In my experience people often seem to believe that finding leaks requires recording object creations, also called "object allocations tracing "sometimes, because you want to know where in the code objects are always allocates but never released.
Tess Ferrandez, ASP.NET Escalation Engineer (Microsoft) has an example of how this method for finding leaks can be applied to .NET applications. Dear Microsoft I encourage you to look at the Eclipse Memory Analyzer ;)

All you need is the dominator tree

With the dominator tree finding these kind of leaks is much easier and you don't need the high overhead of allocation tracing, which is typically not acceptable in a production environment. Allocation tracing has it's uses, but in general IMHO it is overrated.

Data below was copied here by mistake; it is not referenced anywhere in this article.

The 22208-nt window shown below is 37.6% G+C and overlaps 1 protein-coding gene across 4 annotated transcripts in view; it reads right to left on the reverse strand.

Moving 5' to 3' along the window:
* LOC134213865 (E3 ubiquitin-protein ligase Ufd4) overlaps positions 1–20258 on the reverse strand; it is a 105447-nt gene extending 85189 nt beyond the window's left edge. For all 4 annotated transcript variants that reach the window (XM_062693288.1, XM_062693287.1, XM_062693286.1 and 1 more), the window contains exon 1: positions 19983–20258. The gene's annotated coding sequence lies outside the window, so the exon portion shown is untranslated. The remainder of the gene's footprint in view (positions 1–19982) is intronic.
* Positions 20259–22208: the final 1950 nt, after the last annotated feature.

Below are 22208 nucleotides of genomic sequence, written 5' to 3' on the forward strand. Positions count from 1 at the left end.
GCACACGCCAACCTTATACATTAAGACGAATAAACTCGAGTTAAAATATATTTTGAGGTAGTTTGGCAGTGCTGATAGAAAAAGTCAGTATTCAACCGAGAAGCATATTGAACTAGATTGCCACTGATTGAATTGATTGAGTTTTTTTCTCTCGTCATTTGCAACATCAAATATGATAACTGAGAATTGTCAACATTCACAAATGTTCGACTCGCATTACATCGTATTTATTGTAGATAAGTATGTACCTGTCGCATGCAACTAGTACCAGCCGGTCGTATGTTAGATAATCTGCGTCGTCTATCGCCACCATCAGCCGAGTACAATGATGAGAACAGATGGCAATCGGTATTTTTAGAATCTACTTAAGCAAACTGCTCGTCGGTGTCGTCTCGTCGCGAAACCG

It's almost guaranteed that a significant memory leak will show up at the very top of the dominator tree!
The Eclipse Memory Analyzer not only supports the dominator tree but can even find memory leaks automatically, based on some heuristics.

The dominator tree can also be used to find high memory usage in certain areas, which is a much harder problem. More on this in the next post.


Unknown said...

"In my experience people often seem to believe that finding leaks requires recording object creations, also called "object allocations tracing "sometimes, because you want to know where in the code objects are always allocates but never released."

In my experience people always assume the OutOfMemory errors in production are the result of a leakage whereas a significant number are due to memory capacity issues with high workload concurrency and deep/prolonged call chains. For this you need to have already obtained object allocation counts and sizes per activity. Naturally this data should not be obtained in production just like complete memory heap dumps but during testing for the purpose of capacity planning.